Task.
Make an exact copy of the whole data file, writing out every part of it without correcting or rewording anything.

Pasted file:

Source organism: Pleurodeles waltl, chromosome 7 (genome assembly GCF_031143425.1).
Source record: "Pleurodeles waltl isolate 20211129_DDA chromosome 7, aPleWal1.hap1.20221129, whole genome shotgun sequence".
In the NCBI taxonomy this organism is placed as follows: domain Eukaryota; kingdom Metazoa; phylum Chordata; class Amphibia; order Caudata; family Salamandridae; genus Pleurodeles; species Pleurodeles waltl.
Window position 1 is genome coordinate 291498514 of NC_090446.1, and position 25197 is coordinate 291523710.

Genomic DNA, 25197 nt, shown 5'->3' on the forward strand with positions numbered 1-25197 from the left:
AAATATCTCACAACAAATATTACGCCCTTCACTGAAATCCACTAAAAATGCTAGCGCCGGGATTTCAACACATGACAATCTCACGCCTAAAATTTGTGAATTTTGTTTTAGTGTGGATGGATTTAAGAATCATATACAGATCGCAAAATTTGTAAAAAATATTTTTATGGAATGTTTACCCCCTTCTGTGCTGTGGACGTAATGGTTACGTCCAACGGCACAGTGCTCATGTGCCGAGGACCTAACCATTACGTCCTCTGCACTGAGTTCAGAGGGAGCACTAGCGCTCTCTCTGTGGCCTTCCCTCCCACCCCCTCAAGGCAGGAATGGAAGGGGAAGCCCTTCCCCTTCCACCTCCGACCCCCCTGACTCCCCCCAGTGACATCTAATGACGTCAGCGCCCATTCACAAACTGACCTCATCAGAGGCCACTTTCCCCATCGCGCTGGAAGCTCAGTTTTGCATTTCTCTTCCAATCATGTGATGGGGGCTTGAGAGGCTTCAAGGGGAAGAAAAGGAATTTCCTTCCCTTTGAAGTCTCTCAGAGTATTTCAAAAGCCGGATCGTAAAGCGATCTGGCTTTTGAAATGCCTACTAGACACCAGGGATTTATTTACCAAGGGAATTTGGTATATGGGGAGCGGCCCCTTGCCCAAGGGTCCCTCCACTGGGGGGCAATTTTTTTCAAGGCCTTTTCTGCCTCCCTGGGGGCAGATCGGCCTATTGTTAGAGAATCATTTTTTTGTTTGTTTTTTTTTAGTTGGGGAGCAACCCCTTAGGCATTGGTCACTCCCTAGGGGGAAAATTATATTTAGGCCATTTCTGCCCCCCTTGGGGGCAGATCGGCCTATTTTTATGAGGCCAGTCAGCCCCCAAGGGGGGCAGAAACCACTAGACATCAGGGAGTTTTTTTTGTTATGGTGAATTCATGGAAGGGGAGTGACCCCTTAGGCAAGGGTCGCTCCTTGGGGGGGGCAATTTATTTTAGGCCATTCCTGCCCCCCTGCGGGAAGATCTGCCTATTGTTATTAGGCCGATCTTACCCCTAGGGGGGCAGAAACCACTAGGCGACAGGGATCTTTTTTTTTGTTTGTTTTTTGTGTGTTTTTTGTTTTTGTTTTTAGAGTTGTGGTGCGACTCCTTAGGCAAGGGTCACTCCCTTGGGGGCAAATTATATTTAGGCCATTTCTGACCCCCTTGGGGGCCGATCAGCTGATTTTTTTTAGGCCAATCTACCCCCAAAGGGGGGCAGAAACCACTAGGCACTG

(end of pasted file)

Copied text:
Source organism: Pleurodeles waltl, chromosome 7 (genome assembly GCF_031143425.1).
Source record: "Pleurodeles waltl isolate 20211129_DDA chromosome 7, aPleWal1.hap1.20221129, whole genome shotgun sequence".
In the NCBI taxonomy this organism is placed as follows: domain Eukaryota; kingdom Metazoa; phylum Chordata; class Amphibia; order Caudata; family Salamandridae; genus Pleurodeles; species Pleurodeles waltl.
Window position 1 is genome coordinate 291498514 of NC_090446.1, and position 25197 is coordinate 291523710.

Genomic DNA, 25197 nt, shown 5'->3' on the forward strand with positions numbered 1-25197 from the left:
AAATATCTCACAACAAATATTACGCCCTTCACTGAAATCCACTAAAAATGCTAGCGCCGGGATTTCAACACATGACAATCTCACGCCTAAAATTTGTGAATTTTGTTTTAGTGTGGATGGATTTAAGAATCATATACAGATCGCAAAATTTGTAAAAAATATTTTTATGGAATGTTTACCCCCTTCTGTGCTGTGGACGTAATGGTTACGTCCAACGGCACAGTGCTCATGTGCCGAGGACCTAACCATTACGTCCTCTGCACTGAGTTCAGAGGGAGCACTAGCGCTCTCTCTGTGGCCTTCCCTCCCACCCCCTCAAGGCAGGAATGGAAGGGGAAGCCCTTCCCCTTCCACCTCCGACCCCCCTGACTCCCCCCAGTGACATCTAATGACGTCAGCGCCCATTCACAAACTGACCTCATCAGAGGCCACTTTCCCCATCGCGCTGGAAGCTCAGTTTTGCATTTCTCTTCCAATCATGTGATGGGGGCTTGAGAGGCTTCAAGGGGAAGAAAAGGAATTTCCTTCCCTTTGAAGTCTCTCAGAGTATTTCAAAAGCCGGATCGTAAAGCGATCTGGCTTTTGAAATGCCTACTAGACACCAGGGATTTATTTACCAAGGGAATTTGGTATATGGGGAGCGGCCCCTTGCCCAAGGGTCCCTCCACTGGGGGGCAATTTTTTTCAAGGCCTTTTCTGCCTCCCTGGGGGCAGATCGGCCTATTGTTAGAGAATCATTTTTTTGTTTGTTTTTTTTTAGTTGGGGAGCAACCCCTTAGGCATTGGTCACTCCCTAGGGGGAAAATTATATTTAGGCCATTTCTGCCCCCCTTGGGGGCAGATCGGCCTATTTTTATGAGGCCAGTCAGCCCCCAAGGGGGGCAGAAACCACTAGACATCAGGGAGTTTTTTTTGTTATGGTGAATTCATGGAAGGGGAGTGACCCCTTAGGCAAGGGTCGCTCCTTGGGGGGGGCAATTTATTTTAGGCCATTCCTGCCCCCCTGCGGGAAGATCTGCCTATTGTTATTAGGCCGATCTTACCCCTAGGGGGGCAGAAACCACTAGGCGACAGGGATCTTTTTTTTTGTTTGTTTTTTGTGTGTTTTTTGTTTTTGTTTTTAGAGTTGTGGTGCGACTCCTTAGGCAAGGGTCACTCCCTTGGGGGCAAATTATATTTAGGCCATTTCTGACCCCCTTGGGGGCCGATCAGCTGATTTTTTTTAGGCCAATCTACCCCCAAAGGGGGGCAGAAACCACTAGGCACTG